10 Fun Facts About the Michelin Man

The Michelin Man is considered one of advertising’s oldest trademarks. Here are a few fun factoids about this famous tire salesman gathered from Wikipedia and other other motoring sources:

1. French by birth, the idea behind the Michelin Man came to company co-founder Édouard Michelin during the Lyon Exhibition of 1894, when he noticed a stack of tires looked like a man without arms. He wasn’t officially created until 1898, and celebrated his 120th birthday in 2018.

2. The Michelin Man’s real French name is Bibendum, (call him “Bib”) which comes from a slogan borrowed from the poet Horace’s Odes, “Nunc est bibendum,” or “now is the time to drink.” Hopefully, not behind the wheel.

3. The reason for the slogan is when André Michelin, brother of Édouard and the other co-founder of the company, shared his brother’s epiphany with a cartoonist named Marius Rossillon (aka O’Galop), O’Galop reworked…really reworked….a rejected creation for a Munich brewery depicting a portly king on a beer barrel. The slogan was updated to “The Michelin Man drinks up obstacles.” O’Galop is best known for creating Bibendum, but was also a pioneer in animation. French director Marc Faye made an educational film about O’Galop’s life and his creation of the Michelin Man. The movie is in French, but includes English subtitles.

4. The first depictions the Michelin Man showed him with round glasses and smoking a lit cigar, but by the 1930s his cigar disappered and the glasses morphed into round eyes more closely associated with the current logo.

5. One recent American CGI-heavy television ad gave Bibendum a Michelin puppy dog who, although not revealed in the commercial, is named “Bubbles.” No, it isn’t a Shar-Pei.

The Michelin Man stands tall while folks happily witness his disembowelment in a circa 1914 ad. Image Public Domain.

The Michelin Man stands tall while folks happily witness his disembowelment in a circa 1914 ad. Image Public Domain.

6. When the moonwalk was first seen throughout the world in 1969, one French journalist commented upon seeing Neil Armstrong : “It’s extraordinary! He reminds me of the Michelin Man walking on the moon.”

7. The Michelin Man’s “biography,” Michelin Man: 100 Years of Bibendum was written by Olivier Darmon in 1998, but the Michelin Man was also later seen on the popular mid-century children’s “I-Spy” spotter’s guides. Michelin acquired the the series in 1991, and published it until 2002. It later relaunched in 2009. One issue was even devoted to the spotting the Michelin Man himself.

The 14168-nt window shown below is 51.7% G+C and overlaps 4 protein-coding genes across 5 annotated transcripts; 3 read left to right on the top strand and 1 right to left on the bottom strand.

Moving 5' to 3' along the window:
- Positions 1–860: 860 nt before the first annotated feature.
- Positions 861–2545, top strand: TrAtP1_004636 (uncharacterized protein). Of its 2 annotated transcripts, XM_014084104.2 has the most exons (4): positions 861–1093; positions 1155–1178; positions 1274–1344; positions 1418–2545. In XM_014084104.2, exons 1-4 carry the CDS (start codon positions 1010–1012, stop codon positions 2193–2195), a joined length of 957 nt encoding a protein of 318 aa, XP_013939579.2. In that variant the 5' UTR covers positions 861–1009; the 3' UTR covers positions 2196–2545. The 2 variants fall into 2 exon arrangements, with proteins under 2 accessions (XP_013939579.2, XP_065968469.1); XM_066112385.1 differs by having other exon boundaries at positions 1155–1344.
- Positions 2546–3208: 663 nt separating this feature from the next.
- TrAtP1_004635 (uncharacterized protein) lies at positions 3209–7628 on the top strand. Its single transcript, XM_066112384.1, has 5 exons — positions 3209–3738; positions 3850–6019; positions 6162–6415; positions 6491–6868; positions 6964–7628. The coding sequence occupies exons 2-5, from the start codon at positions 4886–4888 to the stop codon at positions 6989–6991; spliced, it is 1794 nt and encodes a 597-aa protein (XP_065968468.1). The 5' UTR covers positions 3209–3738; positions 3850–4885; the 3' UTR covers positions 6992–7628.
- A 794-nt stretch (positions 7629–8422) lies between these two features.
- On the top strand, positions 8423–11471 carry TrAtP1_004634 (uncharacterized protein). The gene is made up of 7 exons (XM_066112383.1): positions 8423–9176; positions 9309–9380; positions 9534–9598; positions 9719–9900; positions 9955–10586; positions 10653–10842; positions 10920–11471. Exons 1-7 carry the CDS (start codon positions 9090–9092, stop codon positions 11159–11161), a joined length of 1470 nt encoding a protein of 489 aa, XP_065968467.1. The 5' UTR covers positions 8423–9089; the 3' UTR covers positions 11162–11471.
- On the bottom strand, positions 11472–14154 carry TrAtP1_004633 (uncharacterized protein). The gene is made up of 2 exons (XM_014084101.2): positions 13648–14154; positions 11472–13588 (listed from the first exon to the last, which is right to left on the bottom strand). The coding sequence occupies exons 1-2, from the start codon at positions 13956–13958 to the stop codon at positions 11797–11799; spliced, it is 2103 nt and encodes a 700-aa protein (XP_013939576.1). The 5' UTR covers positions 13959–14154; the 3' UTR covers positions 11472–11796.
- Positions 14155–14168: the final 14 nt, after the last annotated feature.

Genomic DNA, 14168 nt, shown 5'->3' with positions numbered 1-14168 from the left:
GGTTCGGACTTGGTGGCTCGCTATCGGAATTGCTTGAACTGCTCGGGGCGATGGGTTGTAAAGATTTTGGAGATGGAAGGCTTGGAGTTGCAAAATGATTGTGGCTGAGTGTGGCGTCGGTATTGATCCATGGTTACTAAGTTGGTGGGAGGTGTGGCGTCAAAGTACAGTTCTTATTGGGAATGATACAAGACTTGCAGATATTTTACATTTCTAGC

8. Although the phrase “looking like the Michelin Man” is often used when feeling overweight or wearing bulky winter clothes, the Michelin Man worked to change is puffy image a bit in the 1980s, by being depicted running by tires. His official logo even slimmed down a little for his 100th birthday celebration in 1998.

9. The Michelin Man’s curvy simplicity has inspired many artistic minds. Not only did early 20th century designer Eileen Gray create a popular chair design based on him, but a pair or well-respected restaurateurs opened a restaurant and oyster bar in the historic Michelin House headquarters building in London. It still features plenty of depictions of the Michelin Man, such as stained glass windows, mosaic tile and memorabilia.

10. He may be a stack of tires, but the Michelin Man is also trusted travel agent, thanks to the popular Michelin Guides letting travelers know where the best hotels, restaurants and other facilities are in each city. The guides’ star rating system isn’t always appreciated by restaurants, as there have been plenty of controversies over what some owners feel are unfair ratings, omissions, or biases. Yes, the “Bibendum” restaurant is listed in the United Kingdom’s guide.

Well, you can’t please everyone, but at least the Michelin Man is well equipped to “roll” with the punches. You can learn more about the Michelin Man on the official site at michelin.com.

A couple of the latest issues of the Michelin Guide, trusted by travelers, not always loved by restaurants. Covers © Michelin.

A couple of the latest issues of the Michelin Guide, trusted by travelers, not always loved by restaurants. Covers © Michelin.

Leave a Comment